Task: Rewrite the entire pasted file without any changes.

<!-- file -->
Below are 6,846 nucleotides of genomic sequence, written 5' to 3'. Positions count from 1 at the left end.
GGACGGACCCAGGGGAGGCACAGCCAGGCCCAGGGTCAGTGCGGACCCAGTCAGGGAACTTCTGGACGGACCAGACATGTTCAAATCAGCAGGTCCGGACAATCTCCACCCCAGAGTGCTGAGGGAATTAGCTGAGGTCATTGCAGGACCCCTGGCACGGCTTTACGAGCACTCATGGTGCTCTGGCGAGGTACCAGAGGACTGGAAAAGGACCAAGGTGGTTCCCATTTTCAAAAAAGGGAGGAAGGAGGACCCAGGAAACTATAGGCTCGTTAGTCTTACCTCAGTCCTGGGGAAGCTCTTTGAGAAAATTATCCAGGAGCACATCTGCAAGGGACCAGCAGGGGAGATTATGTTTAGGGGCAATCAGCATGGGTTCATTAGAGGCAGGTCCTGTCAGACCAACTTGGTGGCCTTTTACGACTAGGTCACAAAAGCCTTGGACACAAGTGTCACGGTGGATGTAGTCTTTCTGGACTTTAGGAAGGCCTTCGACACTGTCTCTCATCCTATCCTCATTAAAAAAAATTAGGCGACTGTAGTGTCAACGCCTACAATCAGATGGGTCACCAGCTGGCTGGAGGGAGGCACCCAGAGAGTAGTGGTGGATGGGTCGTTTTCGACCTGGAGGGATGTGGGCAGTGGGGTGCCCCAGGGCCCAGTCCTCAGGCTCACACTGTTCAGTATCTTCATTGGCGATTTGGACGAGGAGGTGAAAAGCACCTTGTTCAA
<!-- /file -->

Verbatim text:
Below are 6,846 nucleotides of genomic sequence, written 5' to 3'. Positions count from 1 at the left end.
GGACGGACCCAGGGGAGGCACAGCCAGGCCCAGGGTCAGTGCGGACCCAGTCAGGGAACTTCTGGACGGACCAGACATGTTCAAATCAGCAGGTCCGGACAATCTCCACCCCAGAGTGCTGAGGGAATTAGCTGAGGTCATTGCAGGACCCCTGGCACGGCTTTACGAGCACTCATGGTGCTCTGGCGAGGTACCAGAGGACTGGAAAAGGACCAAGGTGGTTCCCATTTTCAAAAAAGGGAGGAAGGAGGACCCAGGAAACTATAGGCTCGTTAGTCTTACCTCAGTCCTGGGGAAGCTCTTTGAGAAAATTATCCAGGAGCACATCTGCAAGGGACCAGCAGGGGAGATTATGTTTAGGGGCAATCAGCATGGGTTCATTAGAGGCAGGTCCTGTCAGACCAACTTGGTGGCCTTTTACGACTAGGTCACAAAAGCCTTGGACACAAGTGTCACGGTGGATGTAGTCTTTCTGGACTTTAGGAAGGCCTTCGACACTGTCTCTCATCCTATCCTCATTAAAAAAAATTAGGCGACTGTAGTGTCAACGCCTACAATCAGATGGGTCACCAGCTGGCTGGAGGGAGGCACCCAGAGAGTAGTGGTGGATGGGTCGTTTTCGACCTGGAGGGATGTGGGCAGTGGGGTGCCCCAGGGCCCAGTCCTCAGGCTCACACTGTTCAGTATCTTCATTGGCGATTTGGACGAGGAGGTGAAAAGCACCTTGTTCAA